If your groomer has any concerns, they will advise that you book a consult with your vet. Remember, groomers spend all day every day with dogs. This means good groomers are great at picking up what’s normal and what isn’t! With time, they will come to know what is normal for your dog too. So it’s a good idea to take any concerns they have on board and call your vet.

The groomer will clean inside your dog’s ears, clip their nails and may express their anal glands. Groomers are only allowed to do this from the outside, which can be tricky, or even impossible, in some dogs. If they aren’t able to express them but feel they need to be emptied, they may advise you to have them done at your vets.

This is no reflection on your groomer or your dog, just that vets are allowed to express them from the inside, with a gloved finger. This can be much easier in some cases!

Bath time

Some groomers will give a quick brush before bath time, others prefer to comb through wet hair. Baths usually consist of a tub table with a handheld shower attachment. The groomer will choose a shampoo based on your dog’s skin and coat type. They will often shampoo twice for extra shine. Next it’s time for a brush through before drying the fur.


After an initial towel dry, your groomer will move them to a table and use a special hair-dryer for dogs to blow them dry. This is known as ‘blasting’. The groomer may then use a lower velocity hair dryer to finish off drying the coat whilst brushing, so that the fur lays as it should.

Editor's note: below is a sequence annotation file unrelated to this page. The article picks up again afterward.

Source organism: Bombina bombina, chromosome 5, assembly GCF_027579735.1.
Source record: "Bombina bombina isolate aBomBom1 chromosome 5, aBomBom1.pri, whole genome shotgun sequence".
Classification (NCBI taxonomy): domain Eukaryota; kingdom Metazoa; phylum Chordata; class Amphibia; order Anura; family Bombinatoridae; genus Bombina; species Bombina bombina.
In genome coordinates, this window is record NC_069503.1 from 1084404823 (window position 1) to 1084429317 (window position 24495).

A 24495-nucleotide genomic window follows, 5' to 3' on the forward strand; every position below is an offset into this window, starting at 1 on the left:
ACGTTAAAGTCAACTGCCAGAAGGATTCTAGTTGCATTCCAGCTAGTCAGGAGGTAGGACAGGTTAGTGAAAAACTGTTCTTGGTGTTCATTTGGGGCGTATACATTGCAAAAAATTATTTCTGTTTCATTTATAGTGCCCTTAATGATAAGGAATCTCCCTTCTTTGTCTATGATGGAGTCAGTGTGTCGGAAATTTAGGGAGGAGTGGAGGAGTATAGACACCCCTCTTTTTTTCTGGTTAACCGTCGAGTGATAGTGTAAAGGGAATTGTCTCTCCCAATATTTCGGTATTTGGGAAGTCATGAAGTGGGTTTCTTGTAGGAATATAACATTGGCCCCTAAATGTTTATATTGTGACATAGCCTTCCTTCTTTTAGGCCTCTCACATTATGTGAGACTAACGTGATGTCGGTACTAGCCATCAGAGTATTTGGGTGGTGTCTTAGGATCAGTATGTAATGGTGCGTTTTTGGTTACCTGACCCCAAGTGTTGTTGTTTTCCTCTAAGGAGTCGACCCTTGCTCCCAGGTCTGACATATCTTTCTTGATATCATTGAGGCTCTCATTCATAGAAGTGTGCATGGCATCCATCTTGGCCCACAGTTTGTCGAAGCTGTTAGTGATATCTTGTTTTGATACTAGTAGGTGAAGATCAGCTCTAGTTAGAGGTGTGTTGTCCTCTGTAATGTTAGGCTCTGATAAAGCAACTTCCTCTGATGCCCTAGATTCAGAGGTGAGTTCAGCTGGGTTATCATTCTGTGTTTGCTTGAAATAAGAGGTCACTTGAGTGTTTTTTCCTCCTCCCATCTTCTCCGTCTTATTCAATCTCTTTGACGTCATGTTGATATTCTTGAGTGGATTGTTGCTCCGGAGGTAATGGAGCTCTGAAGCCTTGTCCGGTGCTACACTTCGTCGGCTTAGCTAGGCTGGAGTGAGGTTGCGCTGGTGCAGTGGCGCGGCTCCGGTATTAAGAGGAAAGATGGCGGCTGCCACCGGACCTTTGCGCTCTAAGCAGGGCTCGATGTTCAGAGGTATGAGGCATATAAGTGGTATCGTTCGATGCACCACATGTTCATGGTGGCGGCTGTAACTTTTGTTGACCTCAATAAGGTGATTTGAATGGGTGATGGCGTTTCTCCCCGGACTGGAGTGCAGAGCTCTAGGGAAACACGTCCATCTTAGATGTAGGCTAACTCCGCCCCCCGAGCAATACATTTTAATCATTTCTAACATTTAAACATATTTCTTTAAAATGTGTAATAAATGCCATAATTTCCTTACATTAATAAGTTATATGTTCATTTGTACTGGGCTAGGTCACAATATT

Some groomers use ‘drying boxes’ instead. However, dogs sometimes find these distressing. They can also be dangerous, since dogs cannot remove themselves if they are uncomfortable and cannot regulate their body temperature while inside. In fact, the RSPCA advises against their use. It’s worth checking which method your groomer would use before you choose the best establishment for your dog.

Clipping / styling

Usually lastly, your groomer will clip your dog’s fur and carry out any trimming or styling. Not only does this leave your dog looking great, some of it is for welfare reasons. For example, keeping long fur out of your dog’s eyes, or removing excess fur to help prevent heat stroke in summer.

In between grooms

Ask your groomer for advice on how to keep your dog’s coat in good condition between grooms. Regular brushing removes dead skin and fur, keeps their coat shiny and helps to ensure your dog is used to being brushed. Your vet, or vet nurse, will be able to advise you if you need to be cleaning your dog’s ears at home, as well as teaching you how. Cleaning them too often, or incorrectly, can cause problems.


So now you know what happens at the groomers! Many dogs actually enjoy being groomed. A good groomer will let you know if this isn’t the case for your dog, so that you can work together to make it a positive experience for them. Paying an experienced groomer is worth the money. They have specialist equipment, most have excellent dog handling skills and they may spot potential issues you hadn’t noticed.

By Dr Sarah-Jane Molier MRCVS